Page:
After shutting down eth0:400, it got “2.24 Gbits/sec”.

root@tegra-ubuntu:/home/nvidia# iperf -s
------------------------------------------------------------
Server listening on TCP port 5001
TCP window size: 85.3 KByte (default)
------------------------------------------------------------
[  4] local 192.168.1.11 port 5001 connected with 192.168.1.12 port 55896
[ ID] Interval       Transfer     Bandwidth
[  4]  0.0-10.0 sec  2.60 GBytes  2.24 Gbits/sec
root@tegra-ubuntu:/home/nvidia# iperf -c 192.168.1.11
------------------------------------------------------------
Client connecting to 192.168.1.11, TCP port 5001
TCP window size: 2.50 MByte (default)
------------------------------------------------------------
[  3] local 192.168.1.12 port 55896 connected with 192.168.1.11 port 5001
[ ID] Interval       Transfer     Bandwidth
[  3]  0.0-10.0 sec  2.60 GBytes  2.24 Gbits/sec

I upgraded my DriveAGX to Drive Software 10 and now I also measure transfer rates of around 2.3 Gbit/s over the PCIe Interface connection. While this is a big improvement over the transfer rate using Drive Software 9, it is still slower than the 10GbE connection and slower than what I expected.

So is this the kind of speed we can expect from this connection and what are the reasons why it is below 10% of the theoretical bandwidth? Is there anything one can change to increase the speed or are there plans by NVIDIA to make changes in future updates? And does anybody know if the bandwidth of the Crosslink NTB conneciton over PCIe between two DriveAGX Pegasus will give similar performance?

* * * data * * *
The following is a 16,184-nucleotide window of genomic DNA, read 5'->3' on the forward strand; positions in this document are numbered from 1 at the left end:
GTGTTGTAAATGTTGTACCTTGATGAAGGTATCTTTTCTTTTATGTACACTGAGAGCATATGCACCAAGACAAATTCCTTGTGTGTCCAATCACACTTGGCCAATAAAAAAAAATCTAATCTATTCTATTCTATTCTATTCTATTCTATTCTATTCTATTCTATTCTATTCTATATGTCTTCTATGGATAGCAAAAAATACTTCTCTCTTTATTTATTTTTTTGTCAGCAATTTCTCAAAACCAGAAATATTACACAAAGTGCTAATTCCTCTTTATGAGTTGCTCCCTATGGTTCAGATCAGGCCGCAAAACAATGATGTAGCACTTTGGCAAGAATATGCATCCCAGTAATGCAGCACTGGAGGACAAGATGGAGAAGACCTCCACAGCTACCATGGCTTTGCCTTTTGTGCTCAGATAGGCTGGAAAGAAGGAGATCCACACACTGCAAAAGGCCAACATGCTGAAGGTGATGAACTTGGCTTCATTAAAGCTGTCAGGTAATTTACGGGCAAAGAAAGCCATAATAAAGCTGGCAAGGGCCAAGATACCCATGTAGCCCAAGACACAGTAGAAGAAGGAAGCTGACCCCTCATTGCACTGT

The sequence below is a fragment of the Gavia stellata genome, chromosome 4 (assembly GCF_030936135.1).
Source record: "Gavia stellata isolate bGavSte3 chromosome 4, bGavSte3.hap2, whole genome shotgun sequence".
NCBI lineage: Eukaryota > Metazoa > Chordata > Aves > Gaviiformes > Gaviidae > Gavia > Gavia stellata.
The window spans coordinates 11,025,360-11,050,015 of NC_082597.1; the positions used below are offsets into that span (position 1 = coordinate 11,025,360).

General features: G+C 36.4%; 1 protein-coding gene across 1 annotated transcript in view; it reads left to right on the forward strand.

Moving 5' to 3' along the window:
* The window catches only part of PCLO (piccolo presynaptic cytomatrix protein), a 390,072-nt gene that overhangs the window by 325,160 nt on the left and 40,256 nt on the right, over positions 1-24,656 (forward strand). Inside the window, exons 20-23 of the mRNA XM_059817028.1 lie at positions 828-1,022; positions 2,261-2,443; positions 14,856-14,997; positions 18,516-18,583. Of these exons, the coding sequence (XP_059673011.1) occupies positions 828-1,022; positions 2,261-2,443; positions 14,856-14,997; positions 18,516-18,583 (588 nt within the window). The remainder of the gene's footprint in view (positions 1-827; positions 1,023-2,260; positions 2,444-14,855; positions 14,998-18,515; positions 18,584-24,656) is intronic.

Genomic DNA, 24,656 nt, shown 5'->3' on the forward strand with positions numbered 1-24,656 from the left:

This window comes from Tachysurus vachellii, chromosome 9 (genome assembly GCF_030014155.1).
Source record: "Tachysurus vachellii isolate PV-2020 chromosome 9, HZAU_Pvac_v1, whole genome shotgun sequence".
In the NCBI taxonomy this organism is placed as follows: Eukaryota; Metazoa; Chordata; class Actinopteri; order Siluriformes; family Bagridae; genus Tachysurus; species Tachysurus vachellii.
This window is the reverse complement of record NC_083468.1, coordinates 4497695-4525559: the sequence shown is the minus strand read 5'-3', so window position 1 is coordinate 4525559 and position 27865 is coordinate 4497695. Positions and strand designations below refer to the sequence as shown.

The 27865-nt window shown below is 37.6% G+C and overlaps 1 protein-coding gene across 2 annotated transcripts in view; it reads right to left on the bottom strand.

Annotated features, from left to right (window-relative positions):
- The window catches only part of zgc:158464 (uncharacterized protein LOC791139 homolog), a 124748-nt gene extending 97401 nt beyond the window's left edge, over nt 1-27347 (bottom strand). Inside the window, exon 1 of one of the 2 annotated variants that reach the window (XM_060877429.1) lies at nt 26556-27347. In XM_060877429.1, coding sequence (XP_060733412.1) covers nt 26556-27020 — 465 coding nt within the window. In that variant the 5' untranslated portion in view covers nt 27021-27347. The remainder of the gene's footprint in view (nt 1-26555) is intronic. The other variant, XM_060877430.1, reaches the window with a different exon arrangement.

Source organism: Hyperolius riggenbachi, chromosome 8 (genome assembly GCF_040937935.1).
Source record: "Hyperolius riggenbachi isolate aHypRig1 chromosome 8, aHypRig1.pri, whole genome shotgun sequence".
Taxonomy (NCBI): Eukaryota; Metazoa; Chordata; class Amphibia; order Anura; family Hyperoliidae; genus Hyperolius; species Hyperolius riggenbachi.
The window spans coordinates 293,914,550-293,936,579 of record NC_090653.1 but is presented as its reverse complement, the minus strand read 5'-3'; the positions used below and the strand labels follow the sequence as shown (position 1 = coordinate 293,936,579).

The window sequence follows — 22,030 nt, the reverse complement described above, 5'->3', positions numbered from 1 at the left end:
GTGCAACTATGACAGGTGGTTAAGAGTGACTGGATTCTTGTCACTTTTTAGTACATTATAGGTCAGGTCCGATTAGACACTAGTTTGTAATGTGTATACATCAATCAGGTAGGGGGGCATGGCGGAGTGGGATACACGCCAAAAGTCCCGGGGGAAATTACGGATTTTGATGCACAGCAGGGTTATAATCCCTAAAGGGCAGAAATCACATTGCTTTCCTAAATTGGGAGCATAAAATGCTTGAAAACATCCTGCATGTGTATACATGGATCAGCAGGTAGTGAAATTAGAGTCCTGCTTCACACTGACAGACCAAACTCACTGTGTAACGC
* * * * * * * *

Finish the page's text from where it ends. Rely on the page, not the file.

At the observed transfer rates, there is pretty much no reason to use this connection.

As mentioned in https://developer.nvidia.com/DRIVE/secure/docs/NVIDIA_DRIVE_Software_Release_Notes_10.0.pdf , DRIVE Software 10.0 is NOT appropriate for benchmarking. The current DRIVE Software release is still a development enabler for functionality and not performance.

For your questions, we will check internally and get back to you here. Thanks!

I understand that the current software stack is not designed for benchmarking. However, the knowledge of what interconnections are available and a rough overview of their provided bandwidth is often important for the application design. That’s why I am wondering, if the observed performance is what one can expect from the PCIe Interface Communication or if there is something wrong with either my setup or the current software version employed.

Looking forward to hear back from you.

Hi Klaus,

Did you solve the issue?

Also, may I ask how did you use the 10GB connection? Link the two 10GB port together or what?

Thanks

Hi wenbinjlumj,

I did not investigate this issue any further as it seems that is the performance you can expect with the current software stack.

To use the 10Gbit network interface for communication between Xavier A and B, I simply connected the two 10GBit RJ45 connectors with a cable. The system is already set up with fixed IP addresses on this connection (192.168.0.10 and 192.168.0.11 on Xavier A and B, respectively) so no configuration is needed on the software side.